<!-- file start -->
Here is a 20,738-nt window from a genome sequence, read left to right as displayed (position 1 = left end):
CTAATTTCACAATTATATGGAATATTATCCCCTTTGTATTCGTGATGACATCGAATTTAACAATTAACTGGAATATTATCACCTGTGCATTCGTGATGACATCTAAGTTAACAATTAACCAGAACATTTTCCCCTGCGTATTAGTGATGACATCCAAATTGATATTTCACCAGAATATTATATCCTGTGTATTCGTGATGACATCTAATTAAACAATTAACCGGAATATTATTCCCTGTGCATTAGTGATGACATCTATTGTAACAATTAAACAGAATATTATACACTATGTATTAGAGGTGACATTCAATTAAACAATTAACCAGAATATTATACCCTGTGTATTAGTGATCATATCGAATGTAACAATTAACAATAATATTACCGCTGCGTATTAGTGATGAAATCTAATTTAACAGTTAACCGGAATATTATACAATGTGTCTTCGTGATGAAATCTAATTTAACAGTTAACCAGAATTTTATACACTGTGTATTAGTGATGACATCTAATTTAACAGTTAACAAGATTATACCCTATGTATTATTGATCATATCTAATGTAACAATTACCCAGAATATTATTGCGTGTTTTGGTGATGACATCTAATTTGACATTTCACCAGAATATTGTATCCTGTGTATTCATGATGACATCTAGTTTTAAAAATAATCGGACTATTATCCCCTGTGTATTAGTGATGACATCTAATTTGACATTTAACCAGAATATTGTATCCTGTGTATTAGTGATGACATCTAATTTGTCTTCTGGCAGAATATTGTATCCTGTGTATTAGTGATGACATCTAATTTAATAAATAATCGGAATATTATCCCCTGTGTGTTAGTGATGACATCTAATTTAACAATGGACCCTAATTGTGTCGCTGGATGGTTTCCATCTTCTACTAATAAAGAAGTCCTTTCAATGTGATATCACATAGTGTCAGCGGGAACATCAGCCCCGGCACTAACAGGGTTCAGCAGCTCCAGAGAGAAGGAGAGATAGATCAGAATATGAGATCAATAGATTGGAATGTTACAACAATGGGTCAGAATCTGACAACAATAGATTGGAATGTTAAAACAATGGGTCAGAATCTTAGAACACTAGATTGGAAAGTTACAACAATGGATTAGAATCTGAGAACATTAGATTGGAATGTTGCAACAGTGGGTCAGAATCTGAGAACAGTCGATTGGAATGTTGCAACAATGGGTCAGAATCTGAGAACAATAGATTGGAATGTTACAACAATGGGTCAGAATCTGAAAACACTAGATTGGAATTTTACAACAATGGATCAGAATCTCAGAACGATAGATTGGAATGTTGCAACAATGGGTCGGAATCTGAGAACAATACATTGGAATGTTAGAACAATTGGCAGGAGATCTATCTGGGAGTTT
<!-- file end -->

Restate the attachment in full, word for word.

Here is a 20,738-nt window from a genome sequence, read left to right as displayed (position 1 = left end):
CTAATTTCACAATTATATGGAATATTATCCCCTTTGTATTCGTGATGACATCGAATTTAACAATTAACTGGAATATTATCACCTGTGCATTCGTGATGACATCTAAGTTAACAATTAACCAGAACATTTTCCCCTGCGTATTAGTGATGACATCCAAATTGATATTTCACCAGAATATTATATCCTGTGTATTCGTGATGACATCTAATTAAACAATTAACCGGAATATTATTCCCTGTGCATTAGTGATGACATCTATTGTAACAATTAAACAGAATATTATACACTATGTATTAGAGGTGACATTCAATTAAACAATTAACCAGAATATTATACCCTGTGTATTAGTGATCATATCGAATGTAACAATTAACAATAATATTACCGCTGCGTATTAGTGATGAAATCTAATTTAACAGTTAACCGGAATATTATACAATGTGTCTTCGTGATGAAATCTAATTTAACAGTTAACCAGAATTTTATACACTGTGTATTAGTGATGACATCTAATTTAACAGTTAACAAGATTATACCCTATGTATTATTGATCATATCTAATGTAACAATTACCCAGAATATTATTGCGTGTTTTGGTGATGACATCTAATTTGACATTTCACCAGAATATTGTATCCTGTGTATTCATGATGACATCTAGTTTTAAAAATAATCGGACTATTATCCCCTGTGTATTAGTGATGACATCTAATTTGACATTTAACCAGAATATTGTATCCTGTGTATTAGTGATGACATCTAATTTGTCTTCTGGCAGAATATTGTATCCTGTGTATTAGTGATGACATCTAATTTAATAAATAATCGGAATATTATCCCCTGTGTGTTAGTGATGACATCTAATTTAACAATGGACCCTAATTGTGTCGCTGGATGGTTTCCATCTTCTACTAATAAAGAAGTCCTTTCAATGTGATATCACATAGTGTCAGCGGGAACATCAGCCCCGGCACTAACAGGGTTCAGCAGCTCCAGAGAGAAGGAGAGATAGATCAGAATATGAGATCAATAGATTGGAATGTTACAACAATGGGTCAGAATCTGACAACAATAGATTGGAATGTTAAAACAATGGGTCAGAATCTTAGAACACTAGATTGGAAAGTTACAACAATGGATTAGAATCTGAGAACATTAGATTGGAATGTTGCAACAGTGGGTCAGAATCTGAGAACAGTCGATTGGAATGTTGCAACAATGGGTCAGAATCTGAGAACAATAGATTGGAATGTTACAACAATGGGTCAGAATCTGAAAACACTAGATTGGAATTTTACAACAATGGATCAGAATCTCAGAACGATAGATTGGAATGTTGCAACAATGGGTCGGAATCTGAGAACAATACATTGGAATGTTAGAACAATTGGCAGGAGATCTATCTGGGAGTTT